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How do I calculate the fourier transform of $x^2 * e^{-x^2}$

If I let $f(x) = x^2$ and $g(x) = e^{-x^2}$, my attempt has been to calculate the fourier transform of $f$ and $g$ seperately and plug them into the convolution theorem formula

$transform(f*g) = \sqrt{2\pi} * transform(f) * transform(g)$

Is this the correct way to go about it, am I using the convolution theorem correctly?

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  • $\begingroup$ The problem is that the Fourier transform of $f $ only exists in the sense of tempered distributions.If you know about these, your idea will work. One thing about which I am not sure is if you are using the convolution theorem correctly, since you use the same symbol for multiplication and convolution. $\endgroup$
    – PhoemueX
    Sep 24 '15 at 9:39
  • $\begingroup$ @PhoemueX I am not entirely sure about the use of symbols, I definately meant multiplication. That is to calculate the fourier transform of the product $x^2 e^{-x^2}$ can I calculate the fourier transform of each of those functions seperately and plug them into the formula given by the product $\sqrt{2\pi}\cdot transform(f) \cdot transform(g)$ and get the fourier transform for $x^2 e^{-x^2}$? $\endgroup$ Sep 24 '15 at 9:45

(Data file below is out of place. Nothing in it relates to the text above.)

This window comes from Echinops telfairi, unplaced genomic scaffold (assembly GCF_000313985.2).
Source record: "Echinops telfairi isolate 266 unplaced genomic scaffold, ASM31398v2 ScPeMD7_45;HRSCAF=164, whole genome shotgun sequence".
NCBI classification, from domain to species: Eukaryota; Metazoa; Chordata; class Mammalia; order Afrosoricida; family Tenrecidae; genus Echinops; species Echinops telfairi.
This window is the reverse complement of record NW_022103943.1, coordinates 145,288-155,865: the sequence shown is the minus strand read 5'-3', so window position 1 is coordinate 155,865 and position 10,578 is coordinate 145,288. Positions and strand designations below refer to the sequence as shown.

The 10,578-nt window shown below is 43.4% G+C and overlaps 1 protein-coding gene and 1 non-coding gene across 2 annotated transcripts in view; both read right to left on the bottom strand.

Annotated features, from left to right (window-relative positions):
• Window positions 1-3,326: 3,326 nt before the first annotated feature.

• $\begingroup$ I answered yesterday a question concerning the Fourier transform, that contains the answer to this question. I think you might be interested in reading it, since you asked the question. Any feedback on the answer (comment, acceptance) would also be greatly appreciated. Thanks $\endgroup$
    – Tom-Tom
    Sep 24 '15 at 12:32
  • $\begingroup$ @ArnoldDoveman: No, you have (up to multiplies of $2\pi $) that $F (fg)= F (f)\ast F (g) $, where $F $ is Fourier transform and $\ast $ is convolution. $\endgroup$
    – PhoemueX
    Sep 24 '15 at 12:54
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For any good enough function $\phi$ (like $e^{-x^2}$) $$ \int_{\mathbb{R}}x\,\phi(x)\,e^{ix\xi}\,dx=\frac1i\int_{\mathbb{R}}\phi(x)\,\frac{d}{d\xi}\,e^{ix\xi}\,dx=\frac1i\,\frac{d}{d\xi}\int_{\mathbb{R}}\phi(x)\,e^{ix\xi}\,dx. $$ Use twice.

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    $\begingroup$ ... or use the fact that $x^2\mathrm e^{-x^2}=\left.\partial_\lambda\mathrm e^{-\lambda x^2}\right\rvert_{\lambda=1}$ $\endgroup$
    – Tom-Tom
    Sep 24 '15 at 12:45

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